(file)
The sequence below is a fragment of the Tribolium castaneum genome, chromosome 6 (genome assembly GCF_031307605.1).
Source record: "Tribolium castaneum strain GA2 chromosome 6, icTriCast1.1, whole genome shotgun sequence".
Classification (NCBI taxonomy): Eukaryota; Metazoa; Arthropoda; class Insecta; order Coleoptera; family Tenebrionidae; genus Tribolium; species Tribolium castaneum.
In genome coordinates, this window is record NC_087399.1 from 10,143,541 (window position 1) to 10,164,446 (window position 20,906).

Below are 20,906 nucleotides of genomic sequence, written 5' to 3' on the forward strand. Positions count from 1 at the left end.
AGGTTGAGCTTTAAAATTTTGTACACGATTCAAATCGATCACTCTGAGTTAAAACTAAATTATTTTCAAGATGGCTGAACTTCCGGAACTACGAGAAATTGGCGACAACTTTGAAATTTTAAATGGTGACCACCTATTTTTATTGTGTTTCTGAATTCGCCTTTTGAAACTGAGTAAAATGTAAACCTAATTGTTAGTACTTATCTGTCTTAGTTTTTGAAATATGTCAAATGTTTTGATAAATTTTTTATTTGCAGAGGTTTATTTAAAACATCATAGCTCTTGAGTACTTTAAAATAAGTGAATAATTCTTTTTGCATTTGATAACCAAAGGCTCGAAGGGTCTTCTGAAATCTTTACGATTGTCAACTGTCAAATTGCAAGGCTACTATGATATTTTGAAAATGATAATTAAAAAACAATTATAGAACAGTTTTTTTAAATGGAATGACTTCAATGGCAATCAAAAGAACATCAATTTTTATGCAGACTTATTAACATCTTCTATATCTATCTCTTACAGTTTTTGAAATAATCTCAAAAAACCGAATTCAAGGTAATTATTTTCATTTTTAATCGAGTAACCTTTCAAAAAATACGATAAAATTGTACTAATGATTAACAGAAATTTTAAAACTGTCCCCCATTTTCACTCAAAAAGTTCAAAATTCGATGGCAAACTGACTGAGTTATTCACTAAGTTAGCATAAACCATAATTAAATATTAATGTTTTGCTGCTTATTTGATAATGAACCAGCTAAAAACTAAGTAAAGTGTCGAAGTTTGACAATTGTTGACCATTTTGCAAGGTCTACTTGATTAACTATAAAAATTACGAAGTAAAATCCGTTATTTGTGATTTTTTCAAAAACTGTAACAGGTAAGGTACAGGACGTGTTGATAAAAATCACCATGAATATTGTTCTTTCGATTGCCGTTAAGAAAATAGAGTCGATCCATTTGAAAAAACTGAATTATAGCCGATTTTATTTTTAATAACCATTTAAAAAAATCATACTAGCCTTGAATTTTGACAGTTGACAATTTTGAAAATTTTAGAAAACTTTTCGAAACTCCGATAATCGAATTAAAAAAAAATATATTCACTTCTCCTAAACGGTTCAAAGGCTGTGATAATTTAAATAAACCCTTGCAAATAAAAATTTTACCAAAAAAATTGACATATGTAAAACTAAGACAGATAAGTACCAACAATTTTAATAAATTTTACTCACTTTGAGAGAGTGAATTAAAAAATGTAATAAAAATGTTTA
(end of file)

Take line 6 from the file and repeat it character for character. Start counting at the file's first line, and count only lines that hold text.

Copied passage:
AGGTTGAGCTTTAAAATTTTGTACACGATTCAAATCGATCACTCTGAGTTAAAACTAAATTATTTTCAAGATGGCTGAACTTCCGGAACTACGAGAAATTGGCGACAACTTTGAAATTTTAAATGGTGACCACCTATTTTTATTGTGTTTCTGAATTCGCCTTTTGAAACTGAGTAAAATGTAAACCTAATTGTTAGTACTTATCTGTCTTAGTTTTTGAAATATGTCAAATGTTTTGATAAATTTTTTATTTGCAGAGGTTTATTTAAAACATCATAGCTCTTGAGTACTTTAAAATAAGTGAATAATTCTTTTTGCATTTGATAACCAAAGGCTCGAAGGGTCTTCTGAAATCTTTACGATTGTCAACTGTCAAATTGCAAGGCTACTATGATATTTTGAAAATGATAATTAAAAAACAATTATAGAACAGTTTTTTTAAATGGAATGACTTCAATGGCAATCAAAAGAACATCAATTTTTATGCAGACTTATTAACATCTTCTATATCTATCTCTTACAGTTTTTGAAATAATCTCAAAAAACCGAATTCAAGGTAATTATTTTCATTTTTAATCGAGTAACCTTTCAAAAAATACGATAAAATTGTACTAATGATTAACAGAAATTTTAAAACTGTCCCCCATTTTCACTCAAAAAGTTCAAAATTCGATGGCAAACTGACTGAGTTATTCACTAAGTTAGCATAAACCATAATTAAATATTAATGTTTTGCTGCTTATTTGATAATGAACCAGCTAAAAACTAAGTAAAGTGTCGAAGTTTGACAATTGTTGACCATTTTGCAAGGTCTACTTGATTAACTATAAAAATTACGAAGTAAAATCCGTTATTTGTGATTTTTTCAAAAACTGTAACAGGTAAGGTACAGGACGTGTTGATAAAAATCACCATGAATATTGTTCTTTCGATTGCCGTTAAGAAAATAGAGTCGATCCATTTGAAAAAACTGAATTATAGCCGATTTTATTTTTAATAACCATTTAAAAAAATCATACTAGCCTTGAATTTTGACAGTTGACAATTTTGAAAATTTTAGAAAACTTTTCGAAACTCCGATAATCGAATTAAAAAAAAATATATTCACTTCTCCTAAACGGTTCAAAGGCTGTGATAATTTAAATAAACCCTTGCAAATAAAAATTTTACCAAAAAAATTGACATATGTAAAACTAAGACAGATAAGTACCAACAATTTTAATAAATTTTACTCACTTTGAGAGAGTGAATTAAAAAATGTAATAAAAATGTTTA